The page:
1. Don't give out financial information such as checking and credit card numbers and especially your Social Security number on the phone unless you initiated the call and know the person or organization you're dealing with. Don't give that information to any stranger, even one claiming to be from your bank.
2. Report lost or stolen checks immediately. Civis Bank will block payment on the check numbers involved. Also, review new deliveries of checks to make sure none has been stolen in transit.
3. Store cancelled checks and new checks in a safe place.
4. Notify Civis Bank of suspicious phone inquiries such as those asking for account information to verify a statement or award a prize.
5. Guard your ATM Personal Identification Number and ATM receipts. Thieves can use them to access your accounts.
6. Don't throw away financial solicitations that arrive in your mailbox. Tear them up so thieves can't use them to assume your identity. Tear up any other financial documents such as bank statements or invoices before disposing of them.
7. Don't put outgoing mail in or on your mailbox. Drop it into a secure, official Postal Service collection box. Thieves may use your mail to steal your identity.
8. If regular bills fail to reach you, call the company to find out why. Someone may have filed a false change-of-address notice to divert your information to his or her address.
9. If your bills include suspicious items, don't ignore them. Instead, investigate immediately to head off any possible fraud before it occurs.
10. Periodically contact the major credit reporting companies to review your file and make certain the information is correct. For a small fee, you can obtain a copy of your credit report at any time. The three major credit bureaus are:
Together, you and Civis Bank can head off identity theft and account fraud before they ever happen.
Phishers send out large numbers of e-mails to random people and hope to hit customers of the target company. The e-mails usually look official, and include the company's logo. They ask the customer to either fill in a form included in the e-mail or to go to a different Web site to fill out a form asking for information like account numbers and Social Security numbers.
Ways to help prevent Phishing - Be suspicious of any email with urgent requests for personal financial information. Always confirm such requests with your financial institution. "Phishers" often use upsetting or exciting (but false) statements in their emails to get people to react immediately. They typically ask for usernames, passwords, credit card and social security numbers. DO NOT use links in an email to get to any web page if you suspect the message might not be authentic. Call the company or log onto the website directly by typing in the web address in your browser. Avoid filling out forms in email messages that ask for personal financial information. Regularly log on to your online accounts and verify each transaction is legitimate.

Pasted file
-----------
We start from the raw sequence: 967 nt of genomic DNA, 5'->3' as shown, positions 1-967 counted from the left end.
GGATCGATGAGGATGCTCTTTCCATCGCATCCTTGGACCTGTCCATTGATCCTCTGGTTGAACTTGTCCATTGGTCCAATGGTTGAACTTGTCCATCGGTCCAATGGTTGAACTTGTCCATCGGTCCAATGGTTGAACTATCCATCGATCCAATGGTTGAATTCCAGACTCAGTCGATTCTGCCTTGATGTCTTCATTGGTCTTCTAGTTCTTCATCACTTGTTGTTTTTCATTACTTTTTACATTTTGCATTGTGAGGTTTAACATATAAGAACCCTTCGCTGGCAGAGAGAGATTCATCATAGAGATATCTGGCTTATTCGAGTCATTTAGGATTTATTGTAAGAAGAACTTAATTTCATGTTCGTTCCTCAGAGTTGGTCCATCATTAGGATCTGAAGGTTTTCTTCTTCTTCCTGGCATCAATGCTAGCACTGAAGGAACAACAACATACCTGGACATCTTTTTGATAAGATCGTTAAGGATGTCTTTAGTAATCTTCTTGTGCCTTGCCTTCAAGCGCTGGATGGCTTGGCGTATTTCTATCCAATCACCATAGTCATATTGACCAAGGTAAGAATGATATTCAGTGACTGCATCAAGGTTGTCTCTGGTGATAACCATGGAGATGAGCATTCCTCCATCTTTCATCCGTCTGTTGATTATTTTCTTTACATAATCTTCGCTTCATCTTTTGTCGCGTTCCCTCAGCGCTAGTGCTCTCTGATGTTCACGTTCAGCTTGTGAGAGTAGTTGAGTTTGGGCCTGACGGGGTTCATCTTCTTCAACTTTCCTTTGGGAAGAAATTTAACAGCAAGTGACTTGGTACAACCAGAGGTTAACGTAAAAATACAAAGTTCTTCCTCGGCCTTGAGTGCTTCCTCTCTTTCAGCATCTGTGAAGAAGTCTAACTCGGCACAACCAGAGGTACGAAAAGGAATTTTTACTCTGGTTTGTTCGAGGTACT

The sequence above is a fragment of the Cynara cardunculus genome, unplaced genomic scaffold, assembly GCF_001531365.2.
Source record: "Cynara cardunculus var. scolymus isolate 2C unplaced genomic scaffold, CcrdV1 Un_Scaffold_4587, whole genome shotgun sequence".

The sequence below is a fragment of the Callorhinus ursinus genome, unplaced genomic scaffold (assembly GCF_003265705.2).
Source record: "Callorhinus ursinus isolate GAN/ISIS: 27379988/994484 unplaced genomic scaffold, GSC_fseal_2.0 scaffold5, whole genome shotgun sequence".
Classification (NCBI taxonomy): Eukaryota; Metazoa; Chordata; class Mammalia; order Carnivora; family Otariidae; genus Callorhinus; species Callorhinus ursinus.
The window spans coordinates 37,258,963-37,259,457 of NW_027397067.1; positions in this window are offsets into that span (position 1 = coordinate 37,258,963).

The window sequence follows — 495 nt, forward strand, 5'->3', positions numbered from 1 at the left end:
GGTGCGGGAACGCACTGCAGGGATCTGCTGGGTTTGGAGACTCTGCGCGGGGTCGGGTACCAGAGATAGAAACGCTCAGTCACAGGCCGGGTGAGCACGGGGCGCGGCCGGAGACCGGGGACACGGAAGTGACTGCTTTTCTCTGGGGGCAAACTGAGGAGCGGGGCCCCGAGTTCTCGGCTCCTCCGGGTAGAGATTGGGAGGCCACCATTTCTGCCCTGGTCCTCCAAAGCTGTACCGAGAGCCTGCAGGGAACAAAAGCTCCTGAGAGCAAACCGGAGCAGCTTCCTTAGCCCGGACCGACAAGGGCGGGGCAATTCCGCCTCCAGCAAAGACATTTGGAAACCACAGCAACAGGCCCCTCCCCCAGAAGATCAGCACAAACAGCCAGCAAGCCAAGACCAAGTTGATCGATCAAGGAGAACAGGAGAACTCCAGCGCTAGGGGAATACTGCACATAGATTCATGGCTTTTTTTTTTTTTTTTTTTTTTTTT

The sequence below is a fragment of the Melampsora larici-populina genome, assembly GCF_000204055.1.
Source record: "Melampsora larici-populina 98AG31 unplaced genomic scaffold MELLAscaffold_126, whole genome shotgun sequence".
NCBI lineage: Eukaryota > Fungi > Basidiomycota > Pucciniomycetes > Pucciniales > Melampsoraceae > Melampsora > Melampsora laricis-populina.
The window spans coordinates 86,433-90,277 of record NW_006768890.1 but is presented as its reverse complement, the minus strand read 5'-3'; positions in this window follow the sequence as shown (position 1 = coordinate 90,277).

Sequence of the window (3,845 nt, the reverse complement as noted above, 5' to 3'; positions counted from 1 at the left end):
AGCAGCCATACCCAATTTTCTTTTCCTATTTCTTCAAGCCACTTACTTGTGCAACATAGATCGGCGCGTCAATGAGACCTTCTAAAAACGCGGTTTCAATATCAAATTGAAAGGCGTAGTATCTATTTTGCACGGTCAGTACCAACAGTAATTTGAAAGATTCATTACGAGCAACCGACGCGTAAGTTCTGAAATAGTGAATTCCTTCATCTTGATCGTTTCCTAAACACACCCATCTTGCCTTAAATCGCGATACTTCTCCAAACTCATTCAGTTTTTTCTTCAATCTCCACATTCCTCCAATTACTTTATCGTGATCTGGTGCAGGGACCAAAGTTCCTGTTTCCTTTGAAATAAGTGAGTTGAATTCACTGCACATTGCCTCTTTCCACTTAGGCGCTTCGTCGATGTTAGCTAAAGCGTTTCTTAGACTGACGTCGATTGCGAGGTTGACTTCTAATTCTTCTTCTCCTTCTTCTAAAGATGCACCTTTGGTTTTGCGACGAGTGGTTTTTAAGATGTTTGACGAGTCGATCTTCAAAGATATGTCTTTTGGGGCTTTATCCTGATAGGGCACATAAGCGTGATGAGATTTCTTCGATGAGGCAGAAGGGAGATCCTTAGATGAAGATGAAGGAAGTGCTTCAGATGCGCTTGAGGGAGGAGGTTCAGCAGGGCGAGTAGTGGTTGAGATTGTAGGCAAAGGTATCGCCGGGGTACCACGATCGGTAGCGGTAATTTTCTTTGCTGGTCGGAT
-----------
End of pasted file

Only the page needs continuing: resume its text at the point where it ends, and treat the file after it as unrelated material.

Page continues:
If You Are a Victim of Identity Theft or "Phishing"
If you suspect that your identity has been misused to commit fraud take immediate action. Here's what to do now:
1. Contact the fraud departments of any one of the three major credit bureaus to place a fraud alert on your credit file. The fraud alert requests creditors to contact your existing accounts. As soon as the credit bureau confirms your fraud alert, the other two credit bureaus will be automatically notified to place fraud alerts, and all three credit reports will be sent to you free of charge.
To order a report: 1-800-685-1111
To report fraud: 1-800-525-6285
and write: P.O. Box 740241, Atlanta, GA 30374-0241
To order a report: 1-888-Experian (397-3742)
To report a fraud: 1-888-EXPERIAN (397-3742)
and write: P.O. Box 9532, Allen, TX 75013
To order a report: 800-916-8800
To report fraud: 1-800-680-7289
and write: Fraud Victim Assistance Division, P.O. Box 6790, Fullerton, CA 92634.
2. Call the ID theft clearinghouse toll free at 877-ID-THEFT (438-4338) to report the theft.
3. Close the accounts that you know or believe have been tampered with or opened fraudulently. Use the ID theft affidavit when disputing new unauthorized accounts.
4. File a police report. Get a copy of the report to submit to your creditors and others that may require proof of the crime. It is important that you keep any evidence you may have related to your complaint.
Fraud on the Phone
Although the phone is the instrument of choice for many swindlers, much phone solicitation is legitimate. There are many worthy businesses and charities that have nothing to hide and will answer your questions freely.